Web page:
9 Tender Electronics 1

10 Tender Electronics 2

I keep track of screws as I remove them by sealing them in a painters tape packet, and labeling them. All the packets then go back into the engines box until needed for reassembly.

14 Screw Packet 1

i15 Screw Packet 2

No PCBs in the engine itself, just the motor and smoke unit. As far as puffer smoke units go I like Weaver's design, with the puffer driven directly from the gearbox.

12 Engine Insides 213 Engine Insides 3

I discovered that the steam dome is actually a separately applied part and not integrated into the boiler casting, so I'm adding to my modifications list a shorter, less round dome to better match the prototype.

16 Dome 1

17 Dome 2

Lastly, I've decided to install Blunami in this engine, which will be my first time installing a control system other than TMCC. The greater variety of sounds is a huge draw for me, and I want to experiment with it to see how I like it vs TMCC/Legacy. The design of this engine mechanically also lends itself to a Blunami installation: wired tether between engine and tender, ample room in tender with an existing 8 ohm speaker installed, and a puffer smoke unit I can run directly off track power (as Blunami does not have an integrated smoke/chuff output).

Parts for the Blunami installation are ordered, and I'll most likely wire it up before or in parallel with the detailing.

~Chris

Attachments

Images (8)
  • 9 Tender Electronics 1
  • 10 Tender Electronics 2
  • 12 Engine Insides 2
  • 13 Engine Insides 3
  • 14 Screw Packet 1
  • 15 Screw Packet 2
  • 16 Dome 1
  • 17 Dome 2

Some interesting construction methods for diecast.  Almost seems like they made it sort of modular for changes in the future.  Chris, is the sand dome also removable ?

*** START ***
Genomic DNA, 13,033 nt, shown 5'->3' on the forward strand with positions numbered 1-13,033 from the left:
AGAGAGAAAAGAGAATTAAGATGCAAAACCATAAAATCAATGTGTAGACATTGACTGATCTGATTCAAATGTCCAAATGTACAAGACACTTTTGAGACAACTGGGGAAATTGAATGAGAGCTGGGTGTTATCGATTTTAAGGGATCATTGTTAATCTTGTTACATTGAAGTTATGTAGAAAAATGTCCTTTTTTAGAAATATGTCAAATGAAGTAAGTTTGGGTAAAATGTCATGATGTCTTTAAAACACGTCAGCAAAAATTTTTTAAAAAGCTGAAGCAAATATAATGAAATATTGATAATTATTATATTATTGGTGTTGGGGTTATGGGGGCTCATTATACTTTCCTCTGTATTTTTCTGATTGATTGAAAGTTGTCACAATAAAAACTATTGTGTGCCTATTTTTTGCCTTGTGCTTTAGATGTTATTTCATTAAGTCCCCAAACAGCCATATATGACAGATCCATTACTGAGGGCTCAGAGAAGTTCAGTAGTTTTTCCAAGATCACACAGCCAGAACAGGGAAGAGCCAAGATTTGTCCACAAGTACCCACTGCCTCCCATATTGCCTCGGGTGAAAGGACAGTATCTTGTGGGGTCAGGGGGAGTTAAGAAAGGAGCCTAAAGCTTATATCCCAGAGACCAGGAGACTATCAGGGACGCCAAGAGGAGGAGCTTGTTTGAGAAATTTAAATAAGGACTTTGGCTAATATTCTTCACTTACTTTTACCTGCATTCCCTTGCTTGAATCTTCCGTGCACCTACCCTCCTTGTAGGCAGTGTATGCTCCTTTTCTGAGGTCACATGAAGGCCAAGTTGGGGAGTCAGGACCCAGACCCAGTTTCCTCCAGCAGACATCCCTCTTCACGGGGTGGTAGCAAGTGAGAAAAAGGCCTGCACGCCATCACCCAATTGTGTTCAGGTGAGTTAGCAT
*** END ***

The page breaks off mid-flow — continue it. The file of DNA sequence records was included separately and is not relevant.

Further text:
The Feb. issue of RMC had a cool kitbash what looks like the same Weaver model but in HO. I know it had a Baldwin builders plate. The author was modeling a Central Vermont 2-8-0. They were pretty cool looking with sort of a switcher style tender much like what your doing. He removed I think the sand dome and moved it forward and filled in the hole. They ran through MA. and Connecticut into the mid 50’s.
I wouldn’t spring for a new model to do this but wouldn’t mind bashing an older Weaver model into one. I did buy a custom run PDT CV caboose with no engine on the roster to pull it.

Dave - sand dome is not removeable, that one is cast in. I have some experience with diecasting, and as far as I can tell it is probably a separate piece because of mold flow issues the round dome top would have caused, or to make it easier to cast/drill the hole in the side of the dome for the whistle mount.

I do have that issue, and that was a great project to read about. The HO model is a Bachmann Spectrum engine, and I have seen a few people modify those into F-5's (and other prototypes) to varying degrees - it's an excellent representation of a 1910s/1920s Consolidation after a few upgrades.

A few years ago I came up with a list of engines that would be good starting points for accurate New Haven prototypes and I've been working my way though them: